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on 18 May 2012
For all the premeditation of Schumann's career - moving from Lieder to chamber music to orchestral music year after year - there is something essentially fresh about his Piano Quintet and Quartet. It is that immediacy that breathes through this new recording by Alexander Melnikov and the Jerusalem Quartet. While it's a little too forceful at times, the results are rousing.

The urgency of the Piano Quartet almost threatens to run away itself. But while Melnikov and the quartet rush its gathering unison phrases, there is plenty of excitement on offer. Seeing its pert classicism not as a reactionary position but as a call to arms, the group play with wonderfully full sound, while in the introduction to the first movement and the following Andante, the string tone captures a gracious dying fall. Perhaps the fugal finale needs a little more tethering to its bar lines, but you can't help but relish the thrill.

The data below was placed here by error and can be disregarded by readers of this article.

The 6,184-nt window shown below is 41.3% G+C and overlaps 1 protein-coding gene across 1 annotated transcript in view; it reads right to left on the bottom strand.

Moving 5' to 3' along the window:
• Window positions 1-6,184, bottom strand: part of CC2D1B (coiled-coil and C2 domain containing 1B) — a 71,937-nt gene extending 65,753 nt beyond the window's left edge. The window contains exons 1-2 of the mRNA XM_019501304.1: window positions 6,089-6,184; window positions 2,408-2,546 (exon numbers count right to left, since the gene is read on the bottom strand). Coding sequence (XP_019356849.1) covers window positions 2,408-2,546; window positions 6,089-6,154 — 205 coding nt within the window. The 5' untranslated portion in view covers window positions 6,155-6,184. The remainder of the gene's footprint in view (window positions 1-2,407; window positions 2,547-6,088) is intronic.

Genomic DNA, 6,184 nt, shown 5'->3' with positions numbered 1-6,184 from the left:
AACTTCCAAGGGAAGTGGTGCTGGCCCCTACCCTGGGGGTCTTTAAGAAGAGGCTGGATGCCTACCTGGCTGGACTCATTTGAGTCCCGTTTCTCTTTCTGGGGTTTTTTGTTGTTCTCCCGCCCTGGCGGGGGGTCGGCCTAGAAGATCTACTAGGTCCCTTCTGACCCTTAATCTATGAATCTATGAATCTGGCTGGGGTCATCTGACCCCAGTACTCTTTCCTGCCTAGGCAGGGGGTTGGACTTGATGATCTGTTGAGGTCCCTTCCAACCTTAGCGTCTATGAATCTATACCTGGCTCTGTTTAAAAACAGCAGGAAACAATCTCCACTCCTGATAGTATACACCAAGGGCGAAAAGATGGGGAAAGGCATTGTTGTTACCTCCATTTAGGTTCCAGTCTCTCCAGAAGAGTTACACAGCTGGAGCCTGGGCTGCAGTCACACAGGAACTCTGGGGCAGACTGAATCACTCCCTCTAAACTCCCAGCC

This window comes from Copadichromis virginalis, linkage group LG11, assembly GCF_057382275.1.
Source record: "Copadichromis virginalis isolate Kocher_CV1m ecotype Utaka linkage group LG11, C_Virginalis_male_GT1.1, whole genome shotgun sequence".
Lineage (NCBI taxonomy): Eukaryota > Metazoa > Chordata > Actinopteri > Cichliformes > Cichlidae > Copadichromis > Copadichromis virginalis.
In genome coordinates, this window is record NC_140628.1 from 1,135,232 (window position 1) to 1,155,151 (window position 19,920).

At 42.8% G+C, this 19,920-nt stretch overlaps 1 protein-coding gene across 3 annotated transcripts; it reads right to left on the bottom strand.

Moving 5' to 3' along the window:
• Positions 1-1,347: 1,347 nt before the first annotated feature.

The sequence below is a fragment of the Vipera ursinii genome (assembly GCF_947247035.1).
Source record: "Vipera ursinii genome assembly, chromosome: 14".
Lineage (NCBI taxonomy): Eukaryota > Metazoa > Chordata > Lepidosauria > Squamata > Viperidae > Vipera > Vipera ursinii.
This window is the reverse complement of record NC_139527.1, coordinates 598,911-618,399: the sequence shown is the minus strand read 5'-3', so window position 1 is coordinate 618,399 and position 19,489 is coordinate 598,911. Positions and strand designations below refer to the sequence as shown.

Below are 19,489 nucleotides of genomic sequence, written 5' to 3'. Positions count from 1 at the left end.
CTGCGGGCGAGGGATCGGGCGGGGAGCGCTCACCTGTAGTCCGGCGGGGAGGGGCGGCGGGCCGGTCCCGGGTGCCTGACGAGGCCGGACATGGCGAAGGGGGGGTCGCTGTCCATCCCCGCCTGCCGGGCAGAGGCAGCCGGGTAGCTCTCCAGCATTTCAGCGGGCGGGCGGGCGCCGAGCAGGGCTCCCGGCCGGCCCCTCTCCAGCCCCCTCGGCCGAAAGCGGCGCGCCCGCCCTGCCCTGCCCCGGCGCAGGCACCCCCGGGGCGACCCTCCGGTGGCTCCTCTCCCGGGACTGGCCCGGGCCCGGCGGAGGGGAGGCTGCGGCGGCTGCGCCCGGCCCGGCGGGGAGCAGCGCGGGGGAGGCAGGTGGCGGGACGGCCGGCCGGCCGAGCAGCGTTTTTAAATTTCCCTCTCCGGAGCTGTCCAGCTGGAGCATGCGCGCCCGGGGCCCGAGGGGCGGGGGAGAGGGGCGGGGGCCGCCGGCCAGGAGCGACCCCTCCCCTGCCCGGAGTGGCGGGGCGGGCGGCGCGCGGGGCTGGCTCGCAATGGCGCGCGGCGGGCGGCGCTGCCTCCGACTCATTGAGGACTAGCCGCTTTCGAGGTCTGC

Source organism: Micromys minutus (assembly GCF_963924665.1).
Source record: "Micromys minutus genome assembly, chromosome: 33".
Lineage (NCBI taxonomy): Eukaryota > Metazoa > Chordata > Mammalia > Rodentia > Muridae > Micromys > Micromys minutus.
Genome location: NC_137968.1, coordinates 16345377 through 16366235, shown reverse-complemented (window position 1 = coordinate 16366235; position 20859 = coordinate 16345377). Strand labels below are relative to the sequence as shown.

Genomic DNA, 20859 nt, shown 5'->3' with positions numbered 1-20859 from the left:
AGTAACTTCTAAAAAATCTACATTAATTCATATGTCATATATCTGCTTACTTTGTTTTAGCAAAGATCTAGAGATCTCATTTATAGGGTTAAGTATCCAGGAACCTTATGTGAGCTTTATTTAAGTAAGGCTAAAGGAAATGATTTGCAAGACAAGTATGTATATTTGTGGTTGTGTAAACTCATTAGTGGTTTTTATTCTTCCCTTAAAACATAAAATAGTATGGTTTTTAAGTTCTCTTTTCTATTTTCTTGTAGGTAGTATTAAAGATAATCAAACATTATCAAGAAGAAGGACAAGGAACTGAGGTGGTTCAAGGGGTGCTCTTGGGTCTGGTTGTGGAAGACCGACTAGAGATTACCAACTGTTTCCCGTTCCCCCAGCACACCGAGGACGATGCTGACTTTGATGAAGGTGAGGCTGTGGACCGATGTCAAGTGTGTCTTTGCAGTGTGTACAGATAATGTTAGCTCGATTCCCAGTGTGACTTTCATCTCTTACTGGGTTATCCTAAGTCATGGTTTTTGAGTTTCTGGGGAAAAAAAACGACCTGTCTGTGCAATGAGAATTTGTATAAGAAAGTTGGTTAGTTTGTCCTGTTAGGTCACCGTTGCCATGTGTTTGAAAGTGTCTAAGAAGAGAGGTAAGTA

And from the sharp intake of breath preceding the first chord of the Piano Quintet, you know that this will be an equally exciting performance. The peppy brusqueness of the piano quartet is equally present here. Sometimes, you wish Melnikov would take a leaf out of Martha Argerich's more lyrical book, providing a sob at the end of the line in the second subject (as his string playing colleagues do), but he leaves us in no doubt that this is music with a sense of purpose.

Odd then that the march in the second movement feels rather slack. It is totally out of character in an otherwise taut recording, as both piano and strings anticipate each and every beat. And its lyrical counterpart feels equally underplayed. But, moving on from that disappointment, the scherzo and finale are back on punchy form. While this is not quite the whole Schumann story, it an enjoyable disc nonetheless.
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